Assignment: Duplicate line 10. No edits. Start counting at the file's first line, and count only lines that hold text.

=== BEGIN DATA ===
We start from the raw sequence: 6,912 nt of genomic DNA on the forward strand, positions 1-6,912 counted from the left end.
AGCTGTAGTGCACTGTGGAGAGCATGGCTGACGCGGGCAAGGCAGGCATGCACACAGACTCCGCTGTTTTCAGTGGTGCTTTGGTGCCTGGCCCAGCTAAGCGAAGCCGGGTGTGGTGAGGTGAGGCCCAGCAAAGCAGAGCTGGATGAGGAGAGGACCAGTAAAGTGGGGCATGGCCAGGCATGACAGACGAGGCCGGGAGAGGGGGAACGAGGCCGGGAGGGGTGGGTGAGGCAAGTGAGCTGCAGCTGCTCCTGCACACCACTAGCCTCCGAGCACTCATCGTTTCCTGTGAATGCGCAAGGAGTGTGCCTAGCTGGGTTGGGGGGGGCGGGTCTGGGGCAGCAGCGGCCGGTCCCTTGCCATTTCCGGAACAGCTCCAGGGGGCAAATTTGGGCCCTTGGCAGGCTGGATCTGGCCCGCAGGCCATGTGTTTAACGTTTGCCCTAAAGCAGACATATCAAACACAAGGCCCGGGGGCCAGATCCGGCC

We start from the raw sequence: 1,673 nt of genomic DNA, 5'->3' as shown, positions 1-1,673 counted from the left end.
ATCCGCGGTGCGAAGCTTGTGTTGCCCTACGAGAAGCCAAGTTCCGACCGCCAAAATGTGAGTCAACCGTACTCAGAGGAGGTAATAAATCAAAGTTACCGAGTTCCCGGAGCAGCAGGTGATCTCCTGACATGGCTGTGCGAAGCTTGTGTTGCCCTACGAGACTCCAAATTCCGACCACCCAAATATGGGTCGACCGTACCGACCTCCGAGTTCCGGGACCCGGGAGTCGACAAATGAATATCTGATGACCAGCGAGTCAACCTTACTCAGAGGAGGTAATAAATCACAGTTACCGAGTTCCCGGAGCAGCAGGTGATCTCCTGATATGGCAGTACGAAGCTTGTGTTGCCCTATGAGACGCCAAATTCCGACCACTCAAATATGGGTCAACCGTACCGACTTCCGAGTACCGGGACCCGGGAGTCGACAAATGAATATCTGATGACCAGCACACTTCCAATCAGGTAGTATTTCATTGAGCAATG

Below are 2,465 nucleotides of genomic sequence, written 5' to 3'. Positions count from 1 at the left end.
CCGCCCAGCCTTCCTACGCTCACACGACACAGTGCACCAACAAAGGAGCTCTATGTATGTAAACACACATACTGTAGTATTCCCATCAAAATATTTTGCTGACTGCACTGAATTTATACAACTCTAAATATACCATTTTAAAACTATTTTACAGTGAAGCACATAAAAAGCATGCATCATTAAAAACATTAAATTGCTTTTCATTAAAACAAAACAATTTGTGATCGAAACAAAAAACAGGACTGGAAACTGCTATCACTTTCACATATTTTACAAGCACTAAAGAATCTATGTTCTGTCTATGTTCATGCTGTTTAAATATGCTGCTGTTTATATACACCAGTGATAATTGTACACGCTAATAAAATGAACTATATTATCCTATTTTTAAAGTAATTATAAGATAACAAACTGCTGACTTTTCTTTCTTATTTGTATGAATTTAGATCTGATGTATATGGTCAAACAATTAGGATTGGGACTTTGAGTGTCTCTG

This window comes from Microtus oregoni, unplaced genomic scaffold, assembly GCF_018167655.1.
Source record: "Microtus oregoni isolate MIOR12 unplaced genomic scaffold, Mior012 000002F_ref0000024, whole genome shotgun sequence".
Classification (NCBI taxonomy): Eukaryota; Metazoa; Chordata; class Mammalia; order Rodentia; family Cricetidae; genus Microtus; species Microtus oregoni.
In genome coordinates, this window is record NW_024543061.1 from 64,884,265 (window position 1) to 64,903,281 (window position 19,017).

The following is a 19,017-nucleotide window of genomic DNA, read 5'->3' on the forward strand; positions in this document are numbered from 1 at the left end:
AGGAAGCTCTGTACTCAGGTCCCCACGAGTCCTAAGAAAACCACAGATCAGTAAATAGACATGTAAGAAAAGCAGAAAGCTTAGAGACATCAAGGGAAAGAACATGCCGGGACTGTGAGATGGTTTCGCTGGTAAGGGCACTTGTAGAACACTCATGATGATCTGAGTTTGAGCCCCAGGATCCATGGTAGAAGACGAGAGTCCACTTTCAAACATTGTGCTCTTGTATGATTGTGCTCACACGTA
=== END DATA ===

In genome coordinates, this window is record NW_024543061.1 from 64,884,265 (window position 1) to 64,903,281 (window position 19,017).